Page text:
By slipping onto a Dubai-bound plane at John F. Kennedy International Airport on Monday night despite landing on the “no-fly” list, suspected would-be Times Square bomber Faisal Shahzad highlighted a major gap in airline security — one that federal officials vowed today to close.

The Transportation Security Administration announced it will require airlines to check no-fly lists within two hours of being electronically notified of an urgent or “special circumstance expedited no-fly name,” as was the case Monday. The previous policy called for airlines to check the list within 24 hours of getting such a notice.

“As we saw with Faisal Shahzad, in an expedited no-fly nomination the airline is responsible for manually checking the name against the no-fly list within 24 hours,” an administration official said.

“In his case, the airline seemingly didn’t check the name, and the suspect was allowed to purchase a ticket and obtain a boarding pass.”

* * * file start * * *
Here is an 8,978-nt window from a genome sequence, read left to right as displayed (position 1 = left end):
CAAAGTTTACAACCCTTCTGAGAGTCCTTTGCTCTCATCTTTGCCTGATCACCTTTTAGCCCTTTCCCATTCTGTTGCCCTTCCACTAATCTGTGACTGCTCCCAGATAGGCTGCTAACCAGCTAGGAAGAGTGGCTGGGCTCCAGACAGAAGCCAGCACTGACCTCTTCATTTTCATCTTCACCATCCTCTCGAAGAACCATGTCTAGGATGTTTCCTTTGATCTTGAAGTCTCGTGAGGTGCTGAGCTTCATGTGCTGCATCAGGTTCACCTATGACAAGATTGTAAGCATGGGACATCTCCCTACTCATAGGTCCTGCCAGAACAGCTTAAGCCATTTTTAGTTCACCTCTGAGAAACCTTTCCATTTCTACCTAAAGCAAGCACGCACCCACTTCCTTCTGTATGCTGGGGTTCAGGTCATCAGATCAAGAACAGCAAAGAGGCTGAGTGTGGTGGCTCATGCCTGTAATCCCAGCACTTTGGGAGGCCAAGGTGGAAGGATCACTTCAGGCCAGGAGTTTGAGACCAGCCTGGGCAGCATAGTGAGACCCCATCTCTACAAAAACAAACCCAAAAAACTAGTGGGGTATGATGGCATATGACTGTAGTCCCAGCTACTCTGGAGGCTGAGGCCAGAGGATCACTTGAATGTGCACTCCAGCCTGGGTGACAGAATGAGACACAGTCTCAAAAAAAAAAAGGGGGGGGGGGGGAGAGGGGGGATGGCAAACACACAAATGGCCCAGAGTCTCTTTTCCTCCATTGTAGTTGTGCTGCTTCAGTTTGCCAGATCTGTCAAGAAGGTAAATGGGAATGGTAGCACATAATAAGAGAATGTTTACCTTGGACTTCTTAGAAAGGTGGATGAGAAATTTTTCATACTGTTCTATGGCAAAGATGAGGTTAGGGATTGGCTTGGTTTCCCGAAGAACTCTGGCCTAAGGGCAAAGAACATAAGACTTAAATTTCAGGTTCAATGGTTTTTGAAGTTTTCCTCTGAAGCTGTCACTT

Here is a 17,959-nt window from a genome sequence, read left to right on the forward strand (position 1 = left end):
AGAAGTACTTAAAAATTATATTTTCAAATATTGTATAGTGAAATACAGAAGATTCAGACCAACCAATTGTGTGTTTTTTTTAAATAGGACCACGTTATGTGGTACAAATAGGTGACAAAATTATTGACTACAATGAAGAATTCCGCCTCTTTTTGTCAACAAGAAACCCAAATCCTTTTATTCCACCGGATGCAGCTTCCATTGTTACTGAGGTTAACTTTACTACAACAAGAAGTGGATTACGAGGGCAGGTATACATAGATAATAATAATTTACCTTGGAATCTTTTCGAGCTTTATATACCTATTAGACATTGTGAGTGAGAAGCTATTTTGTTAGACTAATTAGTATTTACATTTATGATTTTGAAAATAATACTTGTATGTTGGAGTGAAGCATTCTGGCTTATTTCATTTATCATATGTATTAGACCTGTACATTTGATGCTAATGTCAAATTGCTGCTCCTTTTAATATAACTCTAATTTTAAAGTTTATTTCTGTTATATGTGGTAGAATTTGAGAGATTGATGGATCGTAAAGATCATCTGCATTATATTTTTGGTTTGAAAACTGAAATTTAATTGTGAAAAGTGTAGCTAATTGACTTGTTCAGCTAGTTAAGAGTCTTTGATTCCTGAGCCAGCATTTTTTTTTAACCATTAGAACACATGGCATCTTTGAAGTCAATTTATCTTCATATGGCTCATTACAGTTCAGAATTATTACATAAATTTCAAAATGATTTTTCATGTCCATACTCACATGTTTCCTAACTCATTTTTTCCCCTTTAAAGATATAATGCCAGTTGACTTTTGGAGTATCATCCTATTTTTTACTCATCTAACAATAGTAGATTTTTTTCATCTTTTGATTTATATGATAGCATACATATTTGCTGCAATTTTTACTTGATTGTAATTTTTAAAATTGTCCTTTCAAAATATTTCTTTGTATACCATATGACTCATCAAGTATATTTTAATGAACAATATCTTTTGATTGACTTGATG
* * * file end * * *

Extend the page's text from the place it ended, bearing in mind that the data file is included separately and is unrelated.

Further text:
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White House Begins Search For New FBI Director to Replace Mueller

Robert Mueller III / file fbi photo

Robert Mueller III / file fbi photo

By Allan Lengel

WASHINGTON — The White House has started interviewing candidates to succeed the stoic FBI Robert S. Mueller III, who is set to step down next year, the website Main Justice reported.

The website reported that it was uncertain who was being considered but it mentioned possible candidates: Ronald Noble, the head of Interpol; Chicago U.S. Attorney Patrick Fitzgerald; James Comey, former Deputy Attorney General; New York Police Commissioner Raymond Kelly and ex-LA police chief William Bratton.

NYPD Commissioner Kelly/nypd photo

NYPD Commissioner Kelly/nypd photo

Mueller, 65, a former U.S. Attorney, took over the FBI Sept. 4, 2001, just before the Sept. 11 attacks that forced the agency to reorganize and commit far more resources to counterterrorism.

New Orleans Mayor Asks Justice Dept. to Help Reform Troubled Police Dept.